It’s not a typical question you’d hear from GMAT exam takers living in other countries. However, it pops up way too often among Indian GMAT MBA applicants. When you ask this question on an international GMAT forum (like GMAT Club or Beat The GMAT), many international MBA consultants would probably not get the context of why Indian applicants are asking this, while others aren’t.
Here are the reasons why some Indian GMAT test takers are more than willing to leave their jobs to focus full-time on the test.
1. Among the most crucial MBA entrance exams in the world
The GMAT is the single most important entrance exam for MBA colleges abroad. Unlike in India, where the CAT has several alternative MBA entrance exams offered by some Indian business schools (SNAP, XAT, JMET, MH-CET, CMAT), when it comes to the top overseas MBA programs in the world, with a very few exceptions, almost all the others insist on a good GMAT score.
Sure, you have the GRE as well, but GMAT still comes up on tops for MBA applications. Read this post – GRE vs GMAT.
2. Precedents in other entrance exams
You’ve heard your seniors doing it for other entrance exams for MBA (like CAT) and other competitive entrance tests (e.g. IAS / Civil Services). And you do hear stories about some folks who’ve cracked those entrance exams in the second or third attempt. So it might seem natural to quit your job for GMAT as well.
3. Unbearably high work pressure
Even if you were able to prepare for it along with your job and get a decent GMAT score, your fellow applicants will plant the seeds of self-doubt in your head.
There’s always the nagging feeling that you might’ve done much better if you didn’t have the regular distractions and stress of a regular job interfering with your GMAT study plans.
Should I quit my job to prepare full-time for the GMAT exam?
The short answer is – Don’t do it. Here’s why it is bad idea to leave a job for GMAT prep even if you have a super solid study plan to crack the GMAT.
1. MBA Application Evaluation process for GMAT MBA colleges is different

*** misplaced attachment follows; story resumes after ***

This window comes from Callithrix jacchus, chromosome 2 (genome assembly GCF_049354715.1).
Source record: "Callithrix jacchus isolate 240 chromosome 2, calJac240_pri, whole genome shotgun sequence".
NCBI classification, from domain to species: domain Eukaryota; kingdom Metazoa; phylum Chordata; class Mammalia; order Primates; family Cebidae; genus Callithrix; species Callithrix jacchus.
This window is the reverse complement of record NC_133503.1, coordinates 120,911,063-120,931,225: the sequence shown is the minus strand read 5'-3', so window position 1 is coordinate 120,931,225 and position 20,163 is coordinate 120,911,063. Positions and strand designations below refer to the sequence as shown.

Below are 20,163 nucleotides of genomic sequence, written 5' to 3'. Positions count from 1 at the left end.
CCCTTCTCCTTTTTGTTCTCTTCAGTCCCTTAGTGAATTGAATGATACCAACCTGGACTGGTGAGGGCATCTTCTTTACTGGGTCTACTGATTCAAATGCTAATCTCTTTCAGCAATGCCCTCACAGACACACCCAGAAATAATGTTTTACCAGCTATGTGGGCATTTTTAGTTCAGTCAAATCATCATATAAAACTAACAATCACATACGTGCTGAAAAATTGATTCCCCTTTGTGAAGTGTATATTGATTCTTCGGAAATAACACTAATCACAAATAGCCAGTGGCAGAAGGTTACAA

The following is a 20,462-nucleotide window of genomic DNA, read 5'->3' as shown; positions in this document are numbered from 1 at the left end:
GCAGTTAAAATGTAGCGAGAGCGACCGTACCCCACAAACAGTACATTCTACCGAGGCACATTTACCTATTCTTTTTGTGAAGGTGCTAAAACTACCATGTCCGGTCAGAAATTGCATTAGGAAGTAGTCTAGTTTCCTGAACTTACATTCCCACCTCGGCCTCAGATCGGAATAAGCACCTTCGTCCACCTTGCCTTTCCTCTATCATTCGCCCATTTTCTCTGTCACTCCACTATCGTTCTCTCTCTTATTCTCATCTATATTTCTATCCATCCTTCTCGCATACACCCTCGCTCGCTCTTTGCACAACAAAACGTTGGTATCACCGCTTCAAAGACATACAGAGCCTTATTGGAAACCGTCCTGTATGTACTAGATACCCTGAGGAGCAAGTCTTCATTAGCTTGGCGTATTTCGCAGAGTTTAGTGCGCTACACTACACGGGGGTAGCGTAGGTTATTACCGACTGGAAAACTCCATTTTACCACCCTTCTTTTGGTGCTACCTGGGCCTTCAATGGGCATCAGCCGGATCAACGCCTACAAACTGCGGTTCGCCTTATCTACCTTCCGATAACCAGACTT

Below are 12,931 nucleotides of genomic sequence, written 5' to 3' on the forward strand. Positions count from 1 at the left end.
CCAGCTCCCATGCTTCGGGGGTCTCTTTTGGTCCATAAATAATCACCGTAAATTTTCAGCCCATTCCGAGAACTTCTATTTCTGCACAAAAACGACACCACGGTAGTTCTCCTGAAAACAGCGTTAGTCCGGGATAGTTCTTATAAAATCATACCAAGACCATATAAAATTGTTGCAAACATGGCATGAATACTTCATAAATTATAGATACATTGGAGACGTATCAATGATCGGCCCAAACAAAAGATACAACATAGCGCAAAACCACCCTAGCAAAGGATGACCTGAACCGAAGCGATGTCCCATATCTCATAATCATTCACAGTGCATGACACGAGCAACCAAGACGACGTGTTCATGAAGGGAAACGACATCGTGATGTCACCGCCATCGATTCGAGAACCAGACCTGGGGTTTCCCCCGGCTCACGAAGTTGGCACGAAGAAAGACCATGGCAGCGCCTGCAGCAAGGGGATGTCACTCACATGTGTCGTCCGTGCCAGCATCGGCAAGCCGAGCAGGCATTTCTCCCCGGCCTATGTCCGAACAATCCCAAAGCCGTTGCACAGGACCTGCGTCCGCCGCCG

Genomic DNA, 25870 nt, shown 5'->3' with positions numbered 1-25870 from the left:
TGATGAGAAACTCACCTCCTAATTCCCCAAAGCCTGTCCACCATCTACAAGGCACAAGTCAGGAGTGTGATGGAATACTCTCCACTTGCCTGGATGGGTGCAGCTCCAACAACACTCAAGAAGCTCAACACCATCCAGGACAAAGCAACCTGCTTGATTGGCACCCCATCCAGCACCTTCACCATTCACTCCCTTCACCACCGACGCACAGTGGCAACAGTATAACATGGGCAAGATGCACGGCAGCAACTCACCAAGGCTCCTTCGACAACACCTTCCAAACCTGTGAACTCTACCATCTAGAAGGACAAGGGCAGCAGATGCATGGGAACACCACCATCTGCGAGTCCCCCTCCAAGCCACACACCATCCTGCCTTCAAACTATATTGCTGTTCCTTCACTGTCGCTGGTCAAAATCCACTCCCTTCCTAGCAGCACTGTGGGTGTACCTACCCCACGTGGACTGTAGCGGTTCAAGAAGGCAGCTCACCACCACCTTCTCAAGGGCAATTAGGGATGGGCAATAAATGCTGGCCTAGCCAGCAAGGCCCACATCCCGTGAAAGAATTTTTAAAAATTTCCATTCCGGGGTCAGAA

Unless you have a very low GMAT score, it won’t be a make-or-break decision for Admissions officers. They’d be interested in seeing what else you bring to their MBA class.
The other extreme is also true. Getting a perfect 800 score on the GMAT surely looks impressive. But it won’t guarantee you a seat at the elite B-schools. In fact, you might have other issues to tackle with an abnormally high score.
2. It reflects poorly on your time-management and multi-tasking abilities
These are traits that are highly crucial for managers and leaders of the future. Your post-MBA employers will expect that you have these. In fact, why only after graduation, these qualities are important for you during the MBA course too.
The big uncomfortable question – if you can’t manage a single entrance exam before the official program has started, how will you traverse the rigours of multiple assignments, presentations, projects and pre-class work (e.g. case studies) and keep pace with the rest of your classmates?
3. Your competitors from other countries aren’t doing it
Unlike in India where some Adcoms might at least have the context (though not the appreciation) of why you might’ve quit your job, Admission officers abroad are more likely to raise their eyebrows when they see a gap in your resume.
For them, the more probably reasons are those that apply to applicants from any other country – that you got laid off from your job or took a voluntary break for some another reason (e.g. illness, family issues).
4. Your decision to resign from your job will have other repercussions
Remember that you have a whole year or more to go before your MBA classes start. And that’s assuming you score high…and put in a strong application…and get into a good MBA school…and are able to arrange the MBA education loan…and clear the F1 student visa approval process.
There are too many uncertainties along the way.
Alright, let’s keep things simple and assume Murphy doesn’t play spoilsport along the way. and you do get an admission in the program of your choice. Quitting a job one year (or more) before the MBA program officially starts would mean you’d have to start hunting for another job after you have completed the MBA application process.
Not worth it, my friend.
I understand. But my job commitments just don’t allow me to study for GMAT.
We have come across some applicants who work in locations where even the basic infrastructure is missing. Others are stuck in a work culture and shouldering workloads that truly make it impractical to do justice to any extra-curricular activities (including GMAT prep).
If you are in such a situation facing genuine difficulties, here’s an option where you don’t have to resign from your job just for GMAT prep.
Make use of your mandatory / casual leave. If you’ve started planning early for your MBA applications, take care not to exhaust your casual leaves. The annual casual leaves offered by most companies is enough for you to squeeze in the bulk of your test prep work. Even if you can’t complete the study plan.
If you don’t have any CL left, you could request the HR department for a sabbatical (unpaid or otherwise).
What if all options fail, and you are forced to quit your work in the single-minded pursuit of your dream?
In that case, try to convey the rationale to the Adcoms in your application. Don’t make them use their imagination to connect the dots. The optional essay might be a good place to do this. Not the best way to make an impact though.
Are you planning to (or have already) quit your job for GMAT study? What prompted you to take the decision?